Transboundary Pollution Poses Growing Global Health Threat
New Report from Pure Earth Documents How the Pollution Crisis in Low- and Middle-Income Countries Affects Everyone’s Health, and What We Can Do to Address It.
NEW YORK--(BUSINESS WIRE)-- Disease-causing toxic pollution is a leading cause of death globally, and harms the health of millions of people, including those who live far from the source of the pollution, according to a new report issued today by the non-profit organization Pure Earth.
The findings of Pollution Knows No Borders, the first comprehensive report to aggregate expert analysis and relevant scientific literature on this topic, will be presented at a briefing in New York on Jan. 8 by Richard Fuller, President, Pure Earth; Gina McCarthy, Former US EPA Administrator, and current director, Center for Climate Health and the Global Environment, Harvard University; Janez Potočnik, Co-Chair of UN Intl. Resource Panel; Baskut Tuncak, UN Special Rapporteur, and others. (Interviews are available, click here to learn how to attend the briefing remotely.)
“When it comes to pollution, we are all connected. There is an invisible toxic thread that links workers being poisoned in poorer countries producing products, and consumers exposed to poisons while consuming these products. Reducing pollution is the right thing to do for children growing up in these countries, and it will also safeguard the health of children in wealthier consumer nations,” says Richard Fuller, President, Pure Earth.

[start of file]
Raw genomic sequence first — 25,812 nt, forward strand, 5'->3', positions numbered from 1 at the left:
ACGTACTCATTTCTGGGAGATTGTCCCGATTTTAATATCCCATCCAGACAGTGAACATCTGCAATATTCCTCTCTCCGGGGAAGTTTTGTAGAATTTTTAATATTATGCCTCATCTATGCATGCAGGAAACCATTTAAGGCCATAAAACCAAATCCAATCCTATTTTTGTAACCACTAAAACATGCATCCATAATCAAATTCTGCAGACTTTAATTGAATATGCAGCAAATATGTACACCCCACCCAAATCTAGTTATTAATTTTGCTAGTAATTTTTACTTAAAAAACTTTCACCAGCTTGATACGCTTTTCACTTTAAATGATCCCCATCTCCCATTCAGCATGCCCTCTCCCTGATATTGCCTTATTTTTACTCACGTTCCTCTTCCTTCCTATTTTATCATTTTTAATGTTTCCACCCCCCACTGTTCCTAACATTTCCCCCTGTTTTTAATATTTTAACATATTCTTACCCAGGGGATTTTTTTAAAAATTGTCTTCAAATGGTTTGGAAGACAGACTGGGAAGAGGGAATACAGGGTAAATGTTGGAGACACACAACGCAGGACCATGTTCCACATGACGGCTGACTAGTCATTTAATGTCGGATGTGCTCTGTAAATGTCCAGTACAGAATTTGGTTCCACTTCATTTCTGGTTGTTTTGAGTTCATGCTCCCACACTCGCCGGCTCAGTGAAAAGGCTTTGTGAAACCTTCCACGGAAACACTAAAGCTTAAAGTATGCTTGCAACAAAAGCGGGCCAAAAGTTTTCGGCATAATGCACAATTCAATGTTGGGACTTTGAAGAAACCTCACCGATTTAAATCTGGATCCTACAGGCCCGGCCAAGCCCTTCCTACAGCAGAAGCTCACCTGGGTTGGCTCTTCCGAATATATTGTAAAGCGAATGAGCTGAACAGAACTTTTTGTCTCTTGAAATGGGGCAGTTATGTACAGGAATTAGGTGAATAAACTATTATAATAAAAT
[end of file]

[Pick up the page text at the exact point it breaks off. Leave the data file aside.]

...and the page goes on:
The report documents the global harm caused by the movement of toxins from low- and middle-income countries that lack substantive pollution controls. Examples include:
- Air pollution – Toxic particles from burning coal in Eastern Europe affect Western Europe. Particles from China form a significant part of air pollution in California.
- Water pollution – Mercury from Asia and Africa ends up in the fish we eat in the US and Europe. Contaminated industrial wastewater in India and China is used to water crops, and affects spices and grains imported into the West.
- Food and Products. Toxins, especially heavy metals, are regularly found in imported products, including sweets and candies, makeup, school supplies and more. Food for toddlers and babies often test above regulatory standards for lead, cadmium and arsenic.
Children are most at risk. There has been a rapid increase in noncommunicable diseases among children in recent decades, including diabetes, birth defects, autism spectrum disorder, leukemia, and more, a development that medical experts are calling a “silent epidemic.” Most of those diseases are expected to be the result of environmental exposures.
The solution is to prevent pollution at its source by using cleaner fuels, installing wastewater treatment plants for effluents, using safe production techniques and upgrading toxic informal work practices. These solutions are usually cost effective and often have the added benefit of stemming climate change and improving local economies.
Download the full report at https://www.pureearth.org/pollution-knows-no-borders/.
Read the full press release, access infographics and interactive data visualizations here.
Demand action by signing a petition urging world leaders to prioritize pollution control at the source, protect children’s health, and increase funding for pollution cleanup.
Interviews are available upon request with speakers and authors.
About Pure Earth
Pure Earth is an international non-profit organization dedicated to solving pollution problems in low and middle-income countries, where human health is at risk. www.pureearth.org
Source: Pure Earth